The recent transformation of India's population and economy have led to a modification of the epidemiological profile and "lifestyle" diseases like diabetes, that were more common in Western markets, have come up in India (Kuchenreuther & Sackman, 2014). According to the World Health Organization, (WHO) over 50 million, or 17% of the worldwide affected people to diabetes, are Indians. 10% of Indian town dwellers and 5% of people living in rural areas are suffering from the disease which. 53% of all death in India are caused by diabetes and other not transmittable diseases as cardiovascular or respiratory problems and cancer (Merten, 2013).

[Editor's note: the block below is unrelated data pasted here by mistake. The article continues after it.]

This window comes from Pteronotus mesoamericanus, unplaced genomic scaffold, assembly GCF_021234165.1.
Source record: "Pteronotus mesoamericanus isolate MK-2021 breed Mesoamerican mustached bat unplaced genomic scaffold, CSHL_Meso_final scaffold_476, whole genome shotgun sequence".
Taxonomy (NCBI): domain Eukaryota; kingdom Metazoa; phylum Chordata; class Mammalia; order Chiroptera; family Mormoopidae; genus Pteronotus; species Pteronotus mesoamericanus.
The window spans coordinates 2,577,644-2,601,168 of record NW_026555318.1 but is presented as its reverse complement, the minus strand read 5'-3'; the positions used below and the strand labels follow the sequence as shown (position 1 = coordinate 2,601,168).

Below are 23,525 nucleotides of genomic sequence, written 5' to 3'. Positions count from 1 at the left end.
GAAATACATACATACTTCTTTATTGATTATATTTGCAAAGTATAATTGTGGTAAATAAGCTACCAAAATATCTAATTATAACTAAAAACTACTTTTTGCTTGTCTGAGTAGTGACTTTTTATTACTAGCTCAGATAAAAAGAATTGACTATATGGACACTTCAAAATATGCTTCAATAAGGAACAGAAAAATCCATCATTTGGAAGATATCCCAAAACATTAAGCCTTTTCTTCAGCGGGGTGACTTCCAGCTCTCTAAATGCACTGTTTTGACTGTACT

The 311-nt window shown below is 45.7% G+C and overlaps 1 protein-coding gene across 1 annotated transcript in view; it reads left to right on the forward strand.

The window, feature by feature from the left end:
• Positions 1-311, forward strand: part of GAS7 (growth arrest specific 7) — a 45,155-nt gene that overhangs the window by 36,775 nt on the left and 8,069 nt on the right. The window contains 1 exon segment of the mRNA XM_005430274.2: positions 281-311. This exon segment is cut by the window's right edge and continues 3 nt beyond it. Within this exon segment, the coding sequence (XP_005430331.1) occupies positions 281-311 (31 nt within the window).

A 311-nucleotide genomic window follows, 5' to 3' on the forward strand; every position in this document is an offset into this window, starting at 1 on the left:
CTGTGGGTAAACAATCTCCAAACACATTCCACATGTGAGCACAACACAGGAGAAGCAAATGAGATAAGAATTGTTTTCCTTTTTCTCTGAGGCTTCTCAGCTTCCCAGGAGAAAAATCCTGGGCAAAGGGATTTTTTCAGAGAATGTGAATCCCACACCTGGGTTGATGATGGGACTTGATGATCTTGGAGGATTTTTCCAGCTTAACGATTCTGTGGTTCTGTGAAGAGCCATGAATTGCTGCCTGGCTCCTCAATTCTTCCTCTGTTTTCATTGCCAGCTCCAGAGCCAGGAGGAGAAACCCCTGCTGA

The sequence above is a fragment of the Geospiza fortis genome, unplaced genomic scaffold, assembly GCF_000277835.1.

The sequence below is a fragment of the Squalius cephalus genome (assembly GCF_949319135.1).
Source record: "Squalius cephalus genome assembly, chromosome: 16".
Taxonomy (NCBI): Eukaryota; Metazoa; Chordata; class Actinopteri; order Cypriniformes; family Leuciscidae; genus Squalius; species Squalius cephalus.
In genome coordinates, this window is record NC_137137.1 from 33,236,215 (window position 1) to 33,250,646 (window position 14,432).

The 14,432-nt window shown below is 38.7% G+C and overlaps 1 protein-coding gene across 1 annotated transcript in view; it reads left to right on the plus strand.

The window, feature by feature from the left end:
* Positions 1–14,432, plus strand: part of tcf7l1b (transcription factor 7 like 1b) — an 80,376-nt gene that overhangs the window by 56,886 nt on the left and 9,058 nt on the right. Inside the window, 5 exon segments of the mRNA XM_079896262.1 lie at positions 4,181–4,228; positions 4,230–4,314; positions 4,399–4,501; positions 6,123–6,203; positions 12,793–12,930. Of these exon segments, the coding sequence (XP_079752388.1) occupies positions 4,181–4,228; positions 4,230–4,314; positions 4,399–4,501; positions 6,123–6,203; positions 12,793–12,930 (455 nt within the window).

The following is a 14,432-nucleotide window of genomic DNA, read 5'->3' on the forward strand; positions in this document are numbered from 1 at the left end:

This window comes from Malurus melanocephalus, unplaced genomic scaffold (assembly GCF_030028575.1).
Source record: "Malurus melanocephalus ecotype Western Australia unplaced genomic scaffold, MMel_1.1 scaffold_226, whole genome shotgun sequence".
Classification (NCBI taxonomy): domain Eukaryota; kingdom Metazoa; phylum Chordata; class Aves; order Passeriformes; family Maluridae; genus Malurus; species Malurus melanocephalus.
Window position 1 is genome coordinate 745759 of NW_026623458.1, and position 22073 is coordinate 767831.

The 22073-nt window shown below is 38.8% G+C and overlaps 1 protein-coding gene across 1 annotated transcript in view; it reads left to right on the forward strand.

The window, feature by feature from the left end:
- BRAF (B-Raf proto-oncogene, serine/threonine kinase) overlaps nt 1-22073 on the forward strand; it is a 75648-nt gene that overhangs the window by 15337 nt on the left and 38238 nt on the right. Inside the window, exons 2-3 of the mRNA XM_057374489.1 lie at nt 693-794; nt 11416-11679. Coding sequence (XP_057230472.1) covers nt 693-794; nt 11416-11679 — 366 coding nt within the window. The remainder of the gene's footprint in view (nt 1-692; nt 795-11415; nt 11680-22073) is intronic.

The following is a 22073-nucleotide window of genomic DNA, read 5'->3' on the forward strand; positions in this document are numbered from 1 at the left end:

The number of diabetics in India is estimated to rise to 73.5 million till 2025. The yearly treatment costs of such patients are around 420 us$ per person per year which is tantamount to total expenditures around 30 billion us$ by 2025. But as the Indian economy grows rapidly, its wealth and care standards improve and the treatment costs are expected to rise. In the US for example, the yearly spending for each diabetes patient per year is over 10000 us$. A rise of the India's per capita spending to just one-tenth of the US level would be synonymous to total treatment costs of nearly 80 billion us$ by 2025 and the Indian government is likely to be interested in the value of prophylaxis a product like the one of Glycemicon can create (PWC, 2010, s. 4-7).